The year’s first wren nesting didn’t work out too well. But the wrens are back, this time having set up a much more concealed nest in one of my planters on the front porch. I am doing my part, this time, by surrounding the planter with a fortress of porch chairs and ladders, all positioned to keep Tucker away. Thus far it’s working. I’ve got four baby wrens growing up on the porch. Their nest is so deep in the planter that it took a flashlight to get this shot.


Baby cardinals

June 9th, 2014 § 0


I found these little guys high in the big azaleas by the garage. It’s been a challenge to get a good photo of them—when disturbed they tuck their heads into the nest and flatten their bodies. Here’s their nest ten days earlier, for those of you who are working on your nest/egg i.d. skills:

Cardinal EggsWeb

This is the first cardinal nest that I’ve found, and it’s right in my yard. As everyone’s sounding alarms about the decline of our native songbird populations, because of habitat loss and home and agricultural pesticide and herbicide use, I am very happy to be fighting back by maintaining a property that supports birds’ needs well enough to encourage them to breed here. To some people a bird’s nest is just a bird’s nest, but to me it’s a sign that I must be doing something right on this tiny scrap of land I’ve chosen to take care of.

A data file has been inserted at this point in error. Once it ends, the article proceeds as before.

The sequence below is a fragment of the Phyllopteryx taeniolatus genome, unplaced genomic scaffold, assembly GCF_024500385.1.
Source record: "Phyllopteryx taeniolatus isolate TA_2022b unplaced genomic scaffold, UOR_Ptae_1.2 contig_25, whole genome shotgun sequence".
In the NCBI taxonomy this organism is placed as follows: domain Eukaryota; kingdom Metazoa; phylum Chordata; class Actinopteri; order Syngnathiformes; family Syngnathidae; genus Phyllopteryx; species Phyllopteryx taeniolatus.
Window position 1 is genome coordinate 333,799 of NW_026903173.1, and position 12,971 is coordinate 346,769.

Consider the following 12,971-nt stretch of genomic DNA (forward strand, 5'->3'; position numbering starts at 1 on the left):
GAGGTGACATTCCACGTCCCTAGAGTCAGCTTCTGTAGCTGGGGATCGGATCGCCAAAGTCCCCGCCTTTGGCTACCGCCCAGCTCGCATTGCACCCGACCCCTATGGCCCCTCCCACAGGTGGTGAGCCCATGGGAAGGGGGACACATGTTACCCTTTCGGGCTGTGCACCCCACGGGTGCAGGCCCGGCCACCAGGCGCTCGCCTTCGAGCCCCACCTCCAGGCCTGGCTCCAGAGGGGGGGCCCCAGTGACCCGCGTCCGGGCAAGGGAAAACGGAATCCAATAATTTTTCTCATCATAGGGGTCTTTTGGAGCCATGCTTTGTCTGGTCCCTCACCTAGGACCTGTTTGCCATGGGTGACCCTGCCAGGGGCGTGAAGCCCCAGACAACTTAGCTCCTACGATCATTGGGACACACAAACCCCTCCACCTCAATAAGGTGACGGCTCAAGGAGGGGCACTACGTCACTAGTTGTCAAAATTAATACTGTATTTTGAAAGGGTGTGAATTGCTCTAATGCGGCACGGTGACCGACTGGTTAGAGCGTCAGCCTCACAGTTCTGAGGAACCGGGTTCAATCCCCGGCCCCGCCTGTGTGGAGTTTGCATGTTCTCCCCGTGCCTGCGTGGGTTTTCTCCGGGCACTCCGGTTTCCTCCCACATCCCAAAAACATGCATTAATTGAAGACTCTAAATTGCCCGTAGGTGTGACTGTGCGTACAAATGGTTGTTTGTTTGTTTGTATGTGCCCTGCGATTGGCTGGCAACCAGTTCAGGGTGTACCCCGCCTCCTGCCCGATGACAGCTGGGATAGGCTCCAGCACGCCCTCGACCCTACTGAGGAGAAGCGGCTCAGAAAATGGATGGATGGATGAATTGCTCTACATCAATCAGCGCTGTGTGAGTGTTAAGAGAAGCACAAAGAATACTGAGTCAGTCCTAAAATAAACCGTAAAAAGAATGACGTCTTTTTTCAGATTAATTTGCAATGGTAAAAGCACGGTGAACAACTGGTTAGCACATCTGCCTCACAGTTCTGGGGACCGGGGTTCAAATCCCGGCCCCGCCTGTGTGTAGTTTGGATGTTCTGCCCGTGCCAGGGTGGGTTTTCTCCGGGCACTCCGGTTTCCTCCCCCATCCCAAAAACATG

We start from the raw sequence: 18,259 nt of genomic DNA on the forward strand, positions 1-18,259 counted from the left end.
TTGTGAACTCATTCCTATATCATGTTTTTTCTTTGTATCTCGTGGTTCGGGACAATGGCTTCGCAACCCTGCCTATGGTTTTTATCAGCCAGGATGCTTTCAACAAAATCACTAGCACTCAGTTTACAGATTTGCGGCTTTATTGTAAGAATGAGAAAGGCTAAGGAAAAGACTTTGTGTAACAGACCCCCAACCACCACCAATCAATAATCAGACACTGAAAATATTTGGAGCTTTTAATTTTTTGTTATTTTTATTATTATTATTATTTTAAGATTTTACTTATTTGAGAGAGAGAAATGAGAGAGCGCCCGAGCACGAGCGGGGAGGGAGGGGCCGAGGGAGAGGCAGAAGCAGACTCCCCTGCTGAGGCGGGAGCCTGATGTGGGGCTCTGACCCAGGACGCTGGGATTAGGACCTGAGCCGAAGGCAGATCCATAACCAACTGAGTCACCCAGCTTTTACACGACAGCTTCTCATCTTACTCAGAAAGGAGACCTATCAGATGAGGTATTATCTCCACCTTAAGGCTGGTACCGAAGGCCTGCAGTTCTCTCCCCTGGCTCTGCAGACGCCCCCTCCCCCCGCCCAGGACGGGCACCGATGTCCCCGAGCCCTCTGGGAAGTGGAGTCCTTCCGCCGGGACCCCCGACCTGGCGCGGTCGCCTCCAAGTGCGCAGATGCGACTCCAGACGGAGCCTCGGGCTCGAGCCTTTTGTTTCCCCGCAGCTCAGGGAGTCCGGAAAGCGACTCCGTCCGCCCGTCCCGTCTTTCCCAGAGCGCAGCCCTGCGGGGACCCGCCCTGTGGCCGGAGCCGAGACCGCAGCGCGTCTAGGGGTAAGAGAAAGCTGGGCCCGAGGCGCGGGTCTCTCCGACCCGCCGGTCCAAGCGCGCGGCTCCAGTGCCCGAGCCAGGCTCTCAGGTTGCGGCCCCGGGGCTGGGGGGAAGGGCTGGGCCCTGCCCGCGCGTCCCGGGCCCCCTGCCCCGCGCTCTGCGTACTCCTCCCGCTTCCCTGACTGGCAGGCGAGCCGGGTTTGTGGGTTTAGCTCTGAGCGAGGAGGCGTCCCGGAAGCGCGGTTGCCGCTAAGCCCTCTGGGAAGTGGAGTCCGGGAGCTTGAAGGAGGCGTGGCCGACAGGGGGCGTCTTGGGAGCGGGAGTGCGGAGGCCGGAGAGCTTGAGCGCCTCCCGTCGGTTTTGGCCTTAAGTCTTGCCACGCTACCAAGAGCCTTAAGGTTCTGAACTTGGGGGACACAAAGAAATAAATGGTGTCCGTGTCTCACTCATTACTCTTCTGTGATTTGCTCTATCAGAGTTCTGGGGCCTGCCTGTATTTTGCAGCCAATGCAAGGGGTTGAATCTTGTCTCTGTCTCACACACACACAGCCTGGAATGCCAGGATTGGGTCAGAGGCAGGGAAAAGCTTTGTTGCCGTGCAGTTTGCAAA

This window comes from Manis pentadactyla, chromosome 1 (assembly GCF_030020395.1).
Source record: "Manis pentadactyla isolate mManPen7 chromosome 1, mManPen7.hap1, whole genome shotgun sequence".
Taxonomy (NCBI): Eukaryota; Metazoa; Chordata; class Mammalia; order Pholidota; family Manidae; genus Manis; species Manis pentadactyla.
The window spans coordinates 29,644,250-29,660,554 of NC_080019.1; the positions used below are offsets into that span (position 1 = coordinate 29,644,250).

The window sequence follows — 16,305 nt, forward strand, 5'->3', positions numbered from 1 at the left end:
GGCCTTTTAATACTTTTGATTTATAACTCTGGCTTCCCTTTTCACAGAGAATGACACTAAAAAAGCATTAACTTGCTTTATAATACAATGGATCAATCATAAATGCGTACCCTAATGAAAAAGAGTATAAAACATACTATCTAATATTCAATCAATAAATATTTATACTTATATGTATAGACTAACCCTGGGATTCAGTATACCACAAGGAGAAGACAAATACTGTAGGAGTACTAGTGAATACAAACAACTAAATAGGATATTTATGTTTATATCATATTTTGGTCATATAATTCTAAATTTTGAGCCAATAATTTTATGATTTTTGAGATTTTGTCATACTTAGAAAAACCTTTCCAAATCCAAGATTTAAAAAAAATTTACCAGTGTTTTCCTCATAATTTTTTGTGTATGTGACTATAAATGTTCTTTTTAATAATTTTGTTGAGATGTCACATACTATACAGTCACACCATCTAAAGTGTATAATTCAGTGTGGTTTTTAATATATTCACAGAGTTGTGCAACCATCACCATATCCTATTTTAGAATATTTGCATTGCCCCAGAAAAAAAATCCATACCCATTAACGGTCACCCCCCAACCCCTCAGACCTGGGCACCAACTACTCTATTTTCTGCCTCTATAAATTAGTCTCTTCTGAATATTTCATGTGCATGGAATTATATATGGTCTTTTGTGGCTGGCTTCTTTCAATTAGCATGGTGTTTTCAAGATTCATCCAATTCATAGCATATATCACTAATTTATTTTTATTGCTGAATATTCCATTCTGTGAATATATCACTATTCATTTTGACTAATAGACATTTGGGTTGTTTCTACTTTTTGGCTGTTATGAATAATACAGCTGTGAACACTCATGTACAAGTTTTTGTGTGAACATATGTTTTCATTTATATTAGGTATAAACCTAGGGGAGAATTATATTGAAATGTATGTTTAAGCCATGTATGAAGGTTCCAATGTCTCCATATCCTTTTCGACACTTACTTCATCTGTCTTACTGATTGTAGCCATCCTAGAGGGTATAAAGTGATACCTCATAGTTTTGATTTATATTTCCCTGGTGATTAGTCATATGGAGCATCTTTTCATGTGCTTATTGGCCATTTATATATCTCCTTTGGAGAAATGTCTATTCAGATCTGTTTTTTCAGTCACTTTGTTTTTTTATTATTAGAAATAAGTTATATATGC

June 6th, 2014 § 1



March 16th, 2014 § 4

As expected, the eggs under the broody hen began hatching this morning. I was outside doing chores and cleaning up the garage for a long time and heard nothing. I finally peeked under the hen and all these teetering yellow fluffballs started peeping. My heart almost burst from a combination of gratitude, excitement, and awe.



I can’t really explain this emotion I get from hatching chicks, but it’s addictive and drug-like and makes me feel better than few other things. I suspect it stems from bearing witness to the divine, to seeing something so commonplace and taken-for-granted as a chicken egg turn, in just twenty days, into a walking, chirping, perfectly formed and bright-eyed living being.



I don’t consider myself particularly religious, and I don’t have children and probably never will. But I imagine that what I feel watching these chicks develop in their eggs and hatch is a microcosm of both experiences. A microcosm of a miracle. So infinitesimal, and so huge.


Let’s take a break from the chicks

July 11th, 2013 § 0

I’m getting tired of writing about chicks, and you’re probably tired of reading about them. So let’s investigate this totally uninteresting gas tank, which sits by my chimney and powers my stove.


Hark, what’s this?


Let’s lift the lid and see.


Gah! More chicks! They’re everywhere!


These are little wren babies. The gig was up today when I saw their parent fly out of the tank. So many chicks, all over the place. I’m going crazy, hearing peeping noises inside my head. Yesterday the most recently fledged bluebirds were all in the birdbath with their dad, and I saw him up in the oak tree feeding one a worm. Another male bluebird keeps investigating the wellhouse eaves, which were only recently vacated by this spring’s starling fledglings, looking for a place to nest. And you thought we could take a break from chicks! It’s high summer in Virginia, and new life is inescapable.